Since it was established 12 years ago, Transforming Spaces has been focused on offering Bahamian artists a platform to showcase their works and voice their opinions. An interactive event, its aim is also to encourage public support for the Bahamian creative community.
This year, the tour’s format changed to focus on the Downtown Nassau community, with the theme “SWELL: Community + Collaboration”. With this in mind, it seemed a suitable occasion for artist and activist Candis Marshall to call attention to the purpose of her non-profit Mega Mergers and a segment of the population that many feel is being overlooked. Mega Mergers Marshall started Mega Mergers in 2015 as a summer camp that focused on at-risk teenagers. Her intention was to teach them the fundamentals of entrepreneurship, accountability and self-sufficiency.
They worked with recycled materials, usually old vehicle and bicycle tires, transforming them into attractive and interesting accessories and furniture. “With Mega Mergers, that was my aim more than anything else. I wanted to teach them to make money, create products and live in this world. I hoped that I could help them to think through difficult situations. I hoped I could help them to respond, rather than react, when things happen that are not as they expected. I wanted to enable them to accept critique without falling apart and to understand their place in society and take responsibility for their position,” she explained. But she found, as she practiced effective communication and critical thinking skills with them, that many of them had little hope for their futures. “They would say things like, ‘We have foreigners coming in and they’re taking our jobs and the government is not listening to us’. They kept complaining about all of these things… That they might have the power to make a change in their community was an absolute shock. They were comfortable with being fearful of the future. They were comfortable with being hopeless and despondent,” she said.
Wanting to respond and call attention to what she viewed as a growing disconnect among young Bahamians, Marshall developed the concept of a dream catcher garden. She hoped to create an installation that would be thoughtful, compassionate and moving – and Transforming Spaces 2016 offered an opportune moment. A Garden of Dreams With the support of the National Art Gallery of The Bahamas (NAGB), Marshall created a series of 20 dream catchers to be installed on the NAGB grounds. The catchers are made from unorthodox materials (bicycle rims, yarn, feathers and coconut husk) and divided into four sections by color (red, black, white and yellow) to represent “the dominant races around the world”. Their designs, though, are more personal and closer to home.
Marshall created a new weave for each catcher, leaning on her emotions and spirituality to guide her. “When I was doing the white section and the black section, that was more of a spiritual, prayerful thing for me. I reflected on my life growing up and the things that I’d experienced that propelled me to think the way I think and to believe what I believe,” she explained. “So the emotions associated with my childhood came up. My childhood was very rough. And at each point of preparing the dream catcher, I said a prayer to put some positive energy there. And as I did it, different ideas came out as far is the weaving is concerned.” She installed the catchers on the NAGB grounds in a ring – a medicine circle. “The medicine circle is divided into four sections. Each section is positioned in line with the compass points (north, east, south and west),” explained Marshall. “It’s believed that there are certain energies that emanate from those directions. So as we meditate and pray in those directions, those energies are deposited and we connect with them.”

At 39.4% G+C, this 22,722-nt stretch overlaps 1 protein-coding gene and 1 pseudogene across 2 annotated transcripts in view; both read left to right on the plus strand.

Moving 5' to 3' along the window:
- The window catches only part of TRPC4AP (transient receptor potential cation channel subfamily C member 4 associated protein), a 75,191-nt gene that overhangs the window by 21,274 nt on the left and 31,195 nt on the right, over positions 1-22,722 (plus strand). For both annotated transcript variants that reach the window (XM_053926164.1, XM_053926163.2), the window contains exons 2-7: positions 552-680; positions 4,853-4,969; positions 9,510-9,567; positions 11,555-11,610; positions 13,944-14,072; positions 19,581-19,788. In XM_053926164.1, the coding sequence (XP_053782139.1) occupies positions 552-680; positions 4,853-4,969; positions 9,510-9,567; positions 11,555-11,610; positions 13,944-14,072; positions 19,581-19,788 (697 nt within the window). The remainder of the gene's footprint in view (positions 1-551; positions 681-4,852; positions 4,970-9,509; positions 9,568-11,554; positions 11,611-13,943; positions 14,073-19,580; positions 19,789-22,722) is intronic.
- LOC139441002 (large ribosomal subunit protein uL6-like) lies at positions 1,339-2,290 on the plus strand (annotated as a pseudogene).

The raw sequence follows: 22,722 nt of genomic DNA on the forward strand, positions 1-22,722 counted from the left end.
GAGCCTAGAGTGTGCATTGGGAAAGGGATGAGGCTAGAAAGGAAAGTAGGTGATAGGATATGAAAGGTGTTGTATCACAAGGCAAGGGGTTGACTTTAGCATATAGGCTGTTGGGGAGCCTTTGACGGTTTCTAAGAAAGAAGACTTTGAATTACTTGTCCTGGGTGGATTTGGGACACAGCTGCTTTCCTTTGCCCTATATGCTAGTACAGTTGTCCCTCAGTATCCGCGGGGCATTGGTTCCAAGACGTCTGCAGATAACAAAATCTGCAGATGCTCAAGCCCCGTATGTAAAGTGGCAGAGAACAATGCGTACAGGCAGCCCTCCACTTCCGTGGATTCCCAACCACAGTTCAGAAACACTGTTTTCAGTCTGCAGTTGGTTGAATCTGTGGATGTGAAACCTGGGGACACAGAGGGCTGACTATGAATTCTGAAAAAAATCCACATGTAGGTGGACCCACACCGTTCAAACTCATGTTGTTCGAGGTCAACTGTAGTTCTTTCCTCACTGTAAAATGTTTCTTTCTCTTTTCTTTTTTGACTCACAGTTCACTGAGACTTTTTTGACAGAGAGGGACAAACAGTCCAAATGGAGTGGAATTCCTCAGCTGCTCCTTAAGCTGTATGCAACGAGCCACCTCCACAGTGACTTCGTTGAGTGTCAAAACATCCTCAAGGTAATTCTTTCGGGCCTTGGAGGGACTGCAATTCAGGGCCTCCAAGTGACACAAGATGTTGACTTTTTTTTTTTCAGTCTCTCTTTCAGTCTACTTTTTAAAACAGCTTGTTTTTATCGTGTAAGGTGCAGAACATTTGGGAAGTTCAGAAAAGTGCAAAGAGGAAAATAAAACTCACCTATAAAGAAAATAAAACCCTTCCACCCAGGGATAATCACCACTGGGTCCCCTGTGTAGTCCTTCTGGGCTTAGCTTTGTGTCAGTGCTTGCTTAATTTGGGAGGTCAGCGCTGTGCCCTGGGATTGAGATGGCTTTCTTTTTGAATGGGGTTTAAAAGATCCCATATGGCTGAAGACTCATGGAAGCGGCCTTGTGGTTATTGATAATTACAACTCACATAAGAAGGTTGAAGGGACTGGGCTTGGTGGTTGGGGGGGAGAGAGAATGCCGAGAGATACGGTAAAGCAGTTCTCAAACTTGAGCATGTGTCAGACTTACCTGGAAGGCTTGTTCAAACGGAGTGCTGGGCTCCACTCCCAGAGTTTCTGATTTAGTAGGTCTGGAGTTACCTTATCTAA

Hoping to encourage community involvement by making the piece interactive, Marshall installed a blank board for visitors to reflect on their hopes and dreams and write them down. By the end of the Transforming Spaces weekend, the board had collected a medley of phrases from Transforming Spaces 2016 guests as well as NAGB visitors. “We had one lady who was tearful when we were done talking. She went into a meditative moment,” said Marshall, who spoke with visitors about her work and the installation during the weekend tour.
“The most dominant response was, ‘I wish more people could have heard this message, or thought this way, or could be a part of this’.” Candis Marshall’s “A Garden of Dreams” will be on display at the NAGB grounds until late spring. It is free to visit and all members of the public are encouraged to contribute their hopes to the dream board.